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Practice of Jeremy Woolhouse, pianist and Alexander Technique Teacher.

Specialist in working with musicians, RSI, posture re-education, neck, back and chronic pain management. 

Articles on Alexander Technique in life - by Jeremy Woolhouse

Monthly blog articles by Jeremy Woolhouse.  Alexander Technique for daily life, specialised activities, pain relief and managment.

When knowing less, is more

Jeremy Woolhouse

There is a myth prevalent in society today that more knowledge is better than less.  When it comes to how we relate to our manner of using ourselves, knowledge in itself is not as valuable as one might think.

With no recognition of how the way we use ourselves impacts on our performance (or experience of pain), there is no scope for engagement in self improvement from the Alexander Technique perspective.  The knowledge of principles is part of the way we initiate change.  A recognition of our capacity for change is also useful.  Observation and awareness are also indispensable.

I’d like to consider though, the way in which we define knowledge.  If our concept of knowledge is facts or theory, our lives can be fulfilled by wikipedia.  A deeper knowledge comes about through personal experience.  Knowledge can also be considered as a skill acquired, as well as information committed to memory.  

In lessons in Alexander Technique, there is a time where the student becomes aware of “faulty sensory appreciation”.  That is, she discovers that what she feels or thinks is happening is different from what is actually happening.  This is usually evident early on in relation to position in space - the student feels she is “slumping” or “not sitting straight” when she can see with the aid of a mirror that in fact, she is poised in upright.  (The reasons for this are discussed under the heading “faulty sensory appreciation” in another post.)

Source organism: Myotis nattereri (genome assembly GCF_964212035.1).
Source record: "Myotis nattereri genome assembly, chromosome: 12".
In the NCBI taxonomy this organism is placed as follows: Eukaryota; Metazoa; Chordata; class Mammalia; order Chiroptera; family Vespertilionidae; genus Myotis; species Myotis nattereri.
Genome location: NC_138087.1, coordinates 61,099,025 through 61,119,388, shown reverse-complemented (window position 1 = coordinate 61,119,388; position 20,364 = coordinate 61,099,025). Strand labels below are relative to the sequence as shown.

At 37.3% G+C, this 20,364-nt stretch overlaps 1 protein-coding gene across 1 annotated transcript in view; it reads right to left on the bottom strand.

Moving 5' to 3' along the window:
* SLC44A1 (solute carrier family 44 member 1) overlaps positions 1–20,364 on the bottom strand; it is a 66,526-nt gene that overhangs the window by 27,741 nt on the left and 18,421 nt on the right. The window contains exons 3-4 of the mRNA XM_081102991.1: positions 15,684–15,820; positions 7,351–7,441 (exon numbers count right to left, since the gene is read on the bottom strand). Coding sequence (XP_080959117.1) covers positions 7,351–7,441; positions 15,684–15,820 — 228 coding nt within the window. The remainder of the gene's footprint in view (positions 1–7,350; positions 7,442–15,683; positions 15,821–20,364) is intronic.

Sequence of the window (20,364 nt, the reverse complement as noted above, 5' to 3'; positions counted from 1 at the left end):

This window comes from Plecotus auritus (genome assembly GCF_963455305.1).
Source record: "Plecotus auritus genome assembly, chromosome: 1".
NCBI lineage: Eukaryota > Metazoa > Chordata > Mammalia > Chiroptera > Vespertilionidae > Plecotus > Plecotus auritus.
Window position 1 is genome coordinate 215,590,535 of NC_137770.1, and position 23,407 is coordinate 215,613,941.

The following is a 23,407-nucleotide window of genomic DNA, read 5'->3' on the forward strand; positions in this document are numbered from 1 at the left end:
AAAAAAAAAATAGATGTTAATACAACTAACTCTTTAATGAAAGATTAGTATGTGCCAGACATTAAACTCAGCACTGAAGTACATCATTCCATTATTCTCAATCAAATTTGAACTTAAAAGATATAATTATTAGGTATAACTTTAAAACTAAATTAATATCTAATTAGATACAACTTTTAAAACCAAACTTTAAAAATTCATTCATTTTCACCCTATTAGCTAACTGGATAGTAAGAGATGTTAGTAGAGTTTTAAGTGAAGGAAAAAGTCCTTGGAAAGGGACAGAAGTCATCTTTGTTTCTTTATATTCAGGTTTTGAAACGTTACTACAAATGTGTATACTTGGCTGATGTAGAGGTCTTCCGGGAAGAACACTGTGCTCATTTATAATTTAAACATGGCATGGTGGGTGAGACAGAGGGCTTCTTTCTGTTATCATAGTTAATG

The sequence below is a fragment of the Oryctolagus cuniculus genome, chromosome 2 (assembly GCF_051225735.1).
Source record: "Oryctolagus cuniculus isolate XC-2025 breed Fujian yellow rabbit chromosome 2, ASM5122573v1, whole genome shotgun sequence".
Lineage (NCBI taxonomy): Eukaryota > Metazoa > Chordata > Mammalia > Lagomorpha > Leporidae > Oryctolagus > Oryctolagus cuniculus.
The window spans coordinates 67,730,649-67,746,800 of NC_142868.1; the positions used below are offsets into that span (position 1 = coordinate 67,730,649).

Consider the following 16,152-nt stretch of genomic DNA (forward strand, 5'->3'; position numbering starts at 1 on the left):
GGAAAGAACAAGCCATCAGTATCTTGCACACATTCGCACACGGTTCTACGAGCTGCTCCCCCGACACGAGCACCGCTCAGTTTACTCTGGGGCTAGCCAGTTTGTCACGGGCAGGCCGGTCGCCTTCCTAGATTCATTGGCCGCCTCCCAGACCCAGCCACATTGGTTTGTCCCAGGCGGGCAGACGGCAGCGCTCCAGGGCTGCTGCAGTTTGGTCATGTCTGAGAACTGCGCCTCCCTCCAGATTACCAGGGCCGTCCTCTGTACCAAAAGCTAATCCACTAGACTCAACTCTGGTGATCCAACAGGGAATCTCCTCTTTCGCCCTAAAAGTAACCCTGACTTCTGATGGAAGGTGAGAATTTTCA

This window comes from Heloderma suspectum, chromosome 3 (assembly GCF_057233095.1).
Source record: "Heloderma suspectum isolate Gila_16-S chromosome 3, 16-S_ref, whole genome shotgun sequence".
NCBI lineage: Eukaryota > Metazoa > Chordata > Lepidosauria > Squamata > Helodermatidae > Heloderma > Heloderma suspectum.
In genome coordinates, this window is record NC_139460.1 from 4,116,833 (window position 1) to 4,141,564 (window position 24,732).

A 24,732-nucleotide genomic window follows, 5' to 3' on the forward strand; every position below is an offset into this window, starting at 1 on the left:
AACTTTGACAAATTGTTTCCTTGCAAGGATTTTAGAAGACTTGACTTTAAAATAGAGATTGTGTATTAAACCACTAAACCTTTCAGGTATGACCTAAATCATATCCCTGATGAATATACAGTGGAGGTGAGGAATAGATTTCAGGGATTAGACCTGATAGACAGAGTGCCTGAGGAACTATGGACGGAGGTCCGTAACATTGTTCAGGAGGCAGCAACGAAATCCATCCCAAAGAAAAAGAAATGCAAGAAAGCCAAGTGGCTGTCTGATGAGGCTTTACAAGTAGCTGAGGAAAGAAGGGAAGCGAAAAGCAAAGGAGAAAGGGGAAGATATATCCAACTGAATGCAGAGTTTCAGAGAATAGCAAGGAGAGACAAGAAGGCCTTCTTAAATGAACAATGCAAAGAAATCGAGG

It would seem the logical thing to expect is that the teacher gives the student the knowledge of her habit so that she can recognise it and correct it.  There are problems with that approach.  If she is unable to perceive her habit, she will need a mirror beside her constantly to keep the information up to date.  Without that feedback, she will most likely presume she is not in her habit, because she feels normal.  

If her habit is to hold her head forward, the student’s overwhelming impulse to that information will be to “fix” it by pulling her head back.  This may leave the well intending student feeling she is doing “the right thing” when all she has achieved is adding pulling back to pulling forward.

A more profound approach is to take an indirect procedure*.  If the student knows she is pulling her head back, she is best served by inhibiting any desire to change it.  Then to invite the whole body to bring itself into a balanced coordination.  Details of that procedure are beyond the scope of this article, but those who have experienced Alexander Technique first hand will relate to it.

Note that with the indirect approach, the knowledge of the student’s habit is not given great importance.  By attending to the whole, she is doing the best thing to bring about resolution of the specific.

When a student is in a state of confusion as to where they are in space, this is a place of immense potential.  Such a student is at an advantage over one who thinks she knows where she is.  The confused student is free of misconception.  Also she is relieved of the temptation to directly “fix” a problem because she can’t see what it is.

The challenge that the confused student has is to embrace this uncertainty rather than reject it and return to familiar territory.  If one learns Alexander Technique by its principles, then engaging the technique will be effective whilst still in this state of unfamiliarity.  

FM Alexander was once quoted to say of the work, “it is moving from the known to the unknown.”  If one applies the skill of Alexander Technique, confusion dissolves without need for direct answers.

 

*Indirect Procedures is also the title of and excellent book on Alexander Technique by Pedro De Alcantara.

Image courtesy of Ambro / FreeDigitalPhotos.net

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